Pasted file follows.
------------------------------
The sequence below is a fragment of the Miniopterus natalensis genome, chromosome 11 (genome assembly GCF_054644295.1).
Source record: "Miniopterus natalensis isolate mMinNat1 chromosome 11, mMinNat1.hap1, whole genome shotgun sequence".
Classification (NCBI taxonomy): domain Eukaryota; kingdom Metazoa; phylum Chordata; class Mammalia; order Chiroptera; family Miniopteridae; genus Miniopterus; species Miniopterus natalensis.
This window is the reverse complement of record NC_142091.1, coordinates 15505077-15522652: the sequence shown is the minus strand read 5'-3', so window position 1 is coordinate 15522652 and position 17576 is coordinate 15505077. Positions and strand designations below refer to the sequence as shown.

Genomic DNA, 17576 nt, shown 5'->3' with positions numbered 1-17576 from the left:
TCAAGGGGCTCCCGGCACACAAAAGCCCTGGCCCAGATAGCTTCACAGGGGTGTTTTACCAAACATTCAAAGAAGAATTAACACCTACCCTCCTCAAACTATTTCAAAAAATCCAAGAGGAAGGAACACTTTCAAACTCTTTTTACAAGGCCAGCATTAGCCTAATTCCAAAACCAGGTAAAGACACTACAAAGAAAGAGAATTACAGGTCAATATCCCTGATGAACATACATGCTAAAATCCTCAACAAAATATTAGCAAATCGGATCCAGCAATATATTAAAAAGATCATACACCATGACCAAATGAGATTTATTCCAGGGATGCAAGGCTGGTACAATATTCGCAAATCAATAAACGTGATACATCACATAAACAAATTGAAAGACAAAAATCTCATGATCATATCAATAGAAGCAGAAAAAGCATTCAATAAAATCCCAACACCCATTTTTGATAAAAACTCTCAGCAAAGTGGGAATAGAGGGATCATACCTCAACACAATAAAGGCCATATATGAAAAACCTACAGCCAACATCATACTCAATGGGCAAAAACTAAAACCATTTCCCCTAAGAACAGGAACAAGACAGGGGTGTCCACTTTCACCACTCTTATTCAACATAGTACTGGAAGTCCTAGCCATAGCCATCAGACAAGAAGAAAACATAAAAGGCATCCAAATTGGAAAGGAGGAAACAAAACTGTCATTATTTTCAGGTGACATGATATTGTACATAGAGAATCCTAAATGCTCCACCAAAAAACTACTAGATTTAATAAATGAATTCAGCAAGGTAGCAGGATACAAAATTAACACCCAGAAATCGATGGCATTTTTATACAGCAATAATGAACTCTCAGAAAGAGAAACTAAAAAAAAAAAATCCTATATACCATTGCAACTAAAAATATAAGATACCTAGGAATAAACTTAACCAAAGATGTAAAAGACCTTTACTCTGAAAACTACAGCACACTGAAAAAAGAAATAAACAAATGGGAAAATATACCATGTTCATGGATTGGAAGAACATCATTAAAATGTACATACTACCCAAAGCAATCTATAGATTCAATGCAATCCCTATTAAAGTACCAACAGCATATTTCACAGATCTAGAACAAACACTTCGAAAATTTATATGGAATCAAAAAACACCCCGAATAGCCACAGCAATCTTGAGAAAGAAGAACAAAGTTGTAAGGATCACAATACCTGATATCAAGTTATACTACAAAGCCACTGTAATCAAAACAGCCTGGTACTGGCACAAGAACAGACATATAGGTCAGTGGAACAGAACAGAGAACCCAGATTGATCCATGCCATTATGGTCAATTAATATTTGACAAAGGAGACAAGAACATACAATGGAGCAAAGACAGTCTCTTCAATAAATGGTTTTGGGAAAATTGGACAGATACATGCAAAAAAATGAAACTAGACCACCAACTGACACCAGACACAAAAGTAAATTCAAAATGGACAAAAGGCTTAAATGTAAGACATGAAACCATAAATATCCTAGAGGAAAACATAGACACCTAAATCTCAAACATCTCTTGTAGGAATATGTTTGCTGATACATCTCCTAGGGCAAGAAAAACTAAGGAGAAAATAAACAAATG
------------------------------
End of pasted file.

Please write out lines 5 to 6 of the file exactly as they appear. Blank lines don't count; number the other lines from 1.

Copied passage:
Genomic DNA, 17576 nt, shown 5'->3' with positions numbered 1-17576 from the left:
TCAAGGGGCTCCCGGCACACAAAAGCCCTGGCCCAGATAGCTTCACAGGGGTGTTTTACCAAACATTCAAAGAAGAATTAACACCTACCCTCCTCAAACTATTTCAAAAAATCCAAGAGGAAGGAACACTTTCAAACTCTTTTTACAAGGCCAGCATTAGCCTAATTCCAAAACCAGGTAAAGACACTACAAAGAAAGAGAATTACAGGTCAATATCCCTGATGAACATACATGCTAAAATCCTCAACAAAATATTAGCAAATCGGATCCAGCAATATATTAAAAAGATCATACACCATGACCAAATGAGATTTATTCCAGGGATGCAAGGCTGGTACAATATTCGCAAATCAATAAACGTGATACATCACATAAACAAATTGAAAGACAAAAATCTCATGATCATATCAATAGAAGCAGAAAAAGCATTCAATAAAATCCCAACACCCATTTTTGATAAAAACTCTCAGCAAAGTGGGAATAGAGGGATCATACCTCAACACAATAAAGGCCATATATGAAAAACCTACAGCCAACATCATACTCAATGGGCAAAAACTAAAACCATTTCCCCTAAGAACAGGAACAAGACAGGGGTGTCCACTTTCACCACTCTTATTCAACATAGTACTGGAAGTCCTAGCCATAGCCATCAGACAAGAAGAAAACATAAAAGGCATCCAAATTGGAAAGGAGGAAACAAAACTGTCATTATTTTCAGGTGACATGATATTGTACATAGAGAATCCTAAATGCTCCACCAAAAAACTACTAGATTTAATAAATGAATTCAGCAAGGTAGCAGGATACAAAATTAACACCCAGAAATCGATGGCATTTTTATACAGCAATAATGAACTCTCAGAAAGAGAAACTAAAAAAAAAAAATCCTATATACCATTGCAACTAAAAATATAAGATACCTAGGAATAAACTTAACCAAAGATGTAAAAGACCTTTACTCTGAAAACTACAGCACACTGAAAAAAGAAATAAACAAATGGGAAAATATACCATGTTCATGGATTGGAAGAACATCATTAAAATGTACATACTACCCAAAGCAATCTATAGATTCAATGCAATCCCTATTAAAGTACCAACAGCATATTTCACAGATCTAGAACAAACACTTCGAAAATTTATATGGAATCAAAAAACACCCCGAATAGCCACAGCAATCTTGAGAAAGAAGAACAAAGTTGTAAGGATCACAATACCTGATATCAAGTTATACTACAAAGCCACTGTAATCAAAACAGCCTGGTACTGGCACAAGAACAGACATATAGGTCAGTGGAACAGAACAGAGAACCCAGATTGATCCATGCCATTATGGTCAATTAATATTTGACAAAGGAGACAAGAACATACAATGGAGCAAAGACAGTCTCTTCAATAAATGGTTTTGGGAAAATTGGACAGATACATGCAAAAAAATGAAACTAGACCACCAACTGACACCAGACACAAAAGTAAATTCAAAATGGACAAAAGGCTTAAATGTAAGACATGAAACCATAAATATCCTAGAGGAAAACATAGACACCTAAATCTCAAACATCTCTTGTAGGAATATGTTTGCTGATACATCTCCTAGGGCAAGAAAAACTAAGGAGAAAATAAACAAATG